Reasons to Take out a Business Loan
Small businesses take out commercial bank loans with the hope of using borrowed capital to become more profitable. Loans can come from sources other than banks, such as credit unions, public funds, or private investors, and small businesses can use inventory or accounts receivable as collateral.
Depending on where and how the loan originates, borrowing money can be dangerously expensive, as interest and fees are associated with virtually every loan. Businesses can and should calculate the amount of total interest that will be paid over the course of a loan before accepting one.
Below are four reasons taking out a business loan can be worth the risk.
To Purchase Real Estate and Expand Operations
Banks are likely to loan money to existing firms that want to purchase real estate to expand their operations. Expansion generally happens if a firm is turning a profit, has a rising cash flow, and has positive forecasting numbers for the future. This is a scenario that makes a bank likely to approve a small business loan. Bank loans for real estate are usually in the form of a mortgage. Long-term bank loans will use company assets as collateral, and will require monthly or quarterly payments from profits or cash flow. The loan term can run anywhere from 3-25 years and will have an interest rate associated with its repayment.
To Purchase Equipment
Businesses have two choices with regard to the acquisition of equipment: they can buy it, or they can lease it. If a business owner borrows money to buy equipment, they can take a tax write-off of $25,000 the first year, and depreciate the rest of the equipment over its economic life. The equipment can also be sold for salvage value when it's outdated or no longer functional. A cost-benefit analysis is necessary to determine whether it's better to buy or lease equipment for a given company. When a bank makes a loan for equipment, it's usually an intermediate term loan which runs less than three years and is repaid in monthly installments. Repayment will often be tied directly to the useful life of the equipment being financed.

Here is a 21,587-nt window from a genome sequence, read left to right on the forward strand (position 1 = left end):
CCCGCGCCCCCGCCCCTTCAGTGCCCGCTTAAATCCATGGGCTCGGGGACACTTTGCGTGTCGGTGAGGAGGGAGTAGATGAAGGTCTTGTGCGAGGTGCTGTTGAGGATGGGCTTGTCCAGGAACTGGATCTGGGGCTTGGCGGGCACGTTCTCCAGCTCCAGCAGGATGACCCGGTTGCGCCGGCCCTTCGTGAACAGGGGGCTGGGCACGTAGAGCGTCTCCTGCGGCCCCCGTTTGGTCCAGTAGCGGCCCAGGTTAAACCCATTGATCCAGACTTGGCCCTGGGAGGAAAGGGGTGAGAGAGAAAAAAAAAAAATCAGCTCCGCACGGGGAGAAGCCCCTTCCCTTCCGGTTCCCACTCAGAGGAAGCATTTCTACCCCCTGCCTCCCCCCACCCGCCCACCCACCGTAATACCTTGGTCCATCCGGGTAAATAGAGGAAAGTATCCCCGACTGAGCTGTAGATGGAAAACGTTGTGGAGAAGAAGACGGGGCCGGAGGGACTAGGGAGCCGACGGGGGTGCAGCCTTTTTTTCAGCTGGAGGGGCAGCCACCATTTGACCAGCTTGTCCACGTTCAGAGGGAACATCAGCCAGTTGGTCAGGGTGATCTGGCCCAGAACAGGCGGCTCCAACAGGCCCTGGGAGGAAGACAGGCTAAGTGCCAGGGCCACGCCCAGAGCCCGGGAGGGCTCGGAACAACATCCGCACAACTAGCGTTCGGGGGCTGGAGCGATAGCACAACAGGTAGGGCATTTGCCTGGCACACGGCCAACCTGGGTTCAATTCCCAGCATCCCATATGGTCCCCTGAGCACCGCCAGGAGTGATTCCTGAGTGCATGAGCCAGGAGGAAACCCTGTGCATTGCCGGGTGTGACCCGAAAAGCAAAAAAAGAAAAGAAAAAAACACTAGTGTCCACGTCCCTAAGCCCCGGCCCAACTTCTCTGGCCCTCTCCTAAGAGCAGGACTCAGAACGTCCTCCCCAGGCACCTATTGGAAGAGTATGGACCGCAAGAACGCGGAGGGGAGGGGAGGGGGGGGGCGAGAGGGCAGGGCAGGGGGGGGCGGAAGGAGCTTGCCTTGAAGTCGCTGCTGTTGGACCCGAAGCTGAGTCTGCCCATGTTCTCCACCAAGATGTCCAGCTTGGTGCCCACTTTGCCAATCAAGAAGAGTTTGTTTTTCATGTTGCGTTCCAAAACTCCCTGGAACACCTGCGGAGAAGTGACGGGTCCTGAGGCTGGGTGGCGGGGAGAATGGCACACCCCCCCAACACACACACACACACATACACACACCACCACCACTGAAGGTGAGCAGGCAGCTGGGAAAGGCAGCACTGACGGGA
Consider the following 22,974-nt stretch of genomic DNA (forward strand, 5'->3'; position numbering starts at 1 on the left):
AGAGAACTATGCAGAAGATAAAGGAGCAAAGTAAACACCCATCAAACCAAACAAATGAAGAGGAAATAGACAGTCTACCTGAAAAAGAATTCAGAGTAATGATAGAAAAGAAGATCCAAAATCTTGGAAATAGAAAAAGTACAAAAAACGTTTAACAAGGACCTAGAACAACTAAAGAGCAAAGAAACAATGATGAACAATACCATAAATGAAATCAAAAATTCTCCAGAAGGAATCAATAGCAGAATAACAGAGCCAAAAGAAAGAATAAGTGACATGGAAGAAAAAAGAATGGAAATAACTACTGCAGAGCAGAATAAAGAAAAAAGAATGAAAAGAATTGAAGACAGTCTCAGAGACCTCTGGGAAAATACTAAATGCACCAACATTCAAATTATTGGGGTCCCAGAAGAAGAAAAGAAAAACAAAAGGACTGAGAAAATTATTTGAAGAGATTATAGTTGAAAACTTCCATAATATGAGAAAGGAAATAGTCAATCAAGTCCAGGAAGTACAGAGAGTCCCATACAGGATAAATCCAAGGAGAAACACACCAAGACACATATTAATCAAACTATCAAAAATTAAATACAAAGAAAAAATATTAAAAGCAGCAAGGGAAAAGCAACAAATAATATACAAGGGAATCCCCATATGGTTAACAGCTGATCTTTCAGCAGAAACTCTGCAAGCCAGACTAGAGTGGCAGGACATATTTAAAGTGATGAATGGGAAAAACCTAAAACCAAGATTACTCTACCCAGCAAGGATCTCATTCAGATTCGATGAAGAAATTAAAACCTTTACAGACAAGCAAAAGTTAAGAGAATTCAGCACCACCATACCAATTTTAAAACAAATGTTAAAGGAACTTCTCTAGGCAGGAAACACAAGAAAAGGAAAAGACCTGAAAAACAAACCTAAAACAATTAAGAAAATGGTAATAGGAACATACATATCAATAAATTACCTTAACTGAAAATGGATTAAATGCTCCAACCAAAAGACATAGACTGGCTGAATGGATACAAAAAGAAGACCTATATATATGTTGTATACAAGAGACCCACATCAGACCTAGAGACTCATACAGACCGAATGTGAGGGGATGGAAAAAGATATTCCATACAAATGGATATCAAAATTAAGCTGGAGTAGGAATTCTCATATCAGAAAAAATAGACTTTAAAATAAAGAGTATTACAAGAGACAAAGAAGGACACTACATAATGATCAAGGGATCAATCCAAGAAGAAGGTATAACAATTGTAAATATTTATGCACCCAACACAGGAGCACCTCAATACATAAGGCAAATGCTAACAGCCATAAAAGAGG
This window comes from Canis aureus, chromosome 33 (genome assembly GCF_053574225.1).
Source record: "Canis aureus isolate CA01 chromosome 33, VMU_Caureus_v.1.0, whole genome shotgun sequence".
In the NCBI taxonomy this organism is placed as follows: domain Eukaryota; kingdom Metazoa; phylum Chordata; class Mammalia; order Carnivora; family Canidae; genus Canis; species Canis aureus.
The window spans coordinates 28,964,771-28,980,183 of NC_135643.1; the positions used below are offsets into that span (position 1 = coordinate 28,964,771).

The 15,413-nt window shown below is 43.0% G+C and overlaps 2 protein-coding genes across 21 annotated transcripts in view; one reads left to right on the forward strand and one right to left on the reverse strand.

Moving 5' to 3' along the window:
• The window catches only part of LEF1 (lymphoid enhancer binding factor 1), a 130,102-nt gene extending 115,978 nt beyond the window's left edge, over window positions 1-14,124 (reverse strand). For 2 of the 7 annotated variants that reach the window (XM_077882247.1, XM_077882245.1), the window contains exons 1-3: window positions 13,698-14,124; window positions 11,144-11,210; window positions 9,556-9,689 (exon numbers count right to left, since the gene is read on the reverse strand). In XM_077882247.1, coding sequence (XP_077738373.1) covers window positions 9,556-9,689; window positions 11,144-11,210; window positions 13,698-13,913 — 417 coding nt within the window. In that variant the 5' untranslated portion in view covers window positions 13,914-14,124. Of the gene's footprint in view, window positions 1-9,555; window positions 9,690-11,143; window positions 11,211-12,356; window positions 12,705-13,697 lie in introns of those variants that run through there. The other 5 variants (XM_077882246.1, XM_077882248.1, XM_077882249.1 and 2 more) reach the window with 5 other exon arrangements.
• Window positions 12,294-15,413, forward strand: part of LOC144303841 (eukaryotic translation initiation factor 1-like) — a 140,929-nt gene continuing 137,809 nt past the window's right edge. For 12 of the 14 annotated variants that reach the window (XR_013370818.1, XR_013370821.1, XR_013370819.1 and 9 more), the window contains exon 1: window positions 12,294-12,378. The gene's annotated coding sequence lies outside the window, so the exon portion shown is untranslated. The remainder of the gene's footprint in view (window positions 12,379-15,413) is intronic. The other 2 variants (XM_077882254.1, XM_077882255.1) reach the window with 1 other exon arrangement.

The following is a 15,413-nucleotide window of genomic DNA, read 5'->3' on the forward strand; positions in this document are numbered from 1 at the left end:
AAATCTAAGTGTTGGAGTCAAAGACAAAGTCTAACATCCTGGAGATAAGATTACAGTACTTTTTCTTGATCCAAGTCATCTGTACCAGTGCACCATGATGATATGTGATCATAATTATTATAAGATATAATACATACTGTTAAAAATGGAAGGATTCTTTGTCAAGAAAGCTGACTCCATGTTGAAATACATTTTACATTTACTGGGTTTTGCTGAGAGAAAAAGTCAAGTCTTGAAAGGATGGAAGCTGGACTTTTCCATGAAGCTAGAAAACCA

To Purchase Inventory
Banks sometimes make short-term loans (repaid within a year) to small businesses that have developed a trustworthy relationship with the bank. Making payments on time and holding a positive balance in a checking or savings account are both ways to build trust with a bank. Some small businesses are seasonal in nature, such as retail, hospitality, and agricultural businesses. If a company makes most of its sales during the holiday season, they can take out a short-term loan to purchase most of their inventory in advance. Bank loans to purchase inventory are generally short-term in nature; companies strategize around repaying them once the season is over, using proceeds from their seasonal revenue.
To Increase Working Capital
Working capital is the money used to manage day-to-day business operations. Small businesses may take out a loan to satisfy operational costs until their earnings reach a certain volume. If the debtor has good credit and a solid business plan, a bank loan can offer short-term money for a business to get off the ground and grow. Working capital loans generally have a higher interest rate than real estate loans because banks consider them riskier; if the business is mismanaged at a crucial time during its infancy, or if the earning assets of the business never generate a profit, the company will face bankruptcy.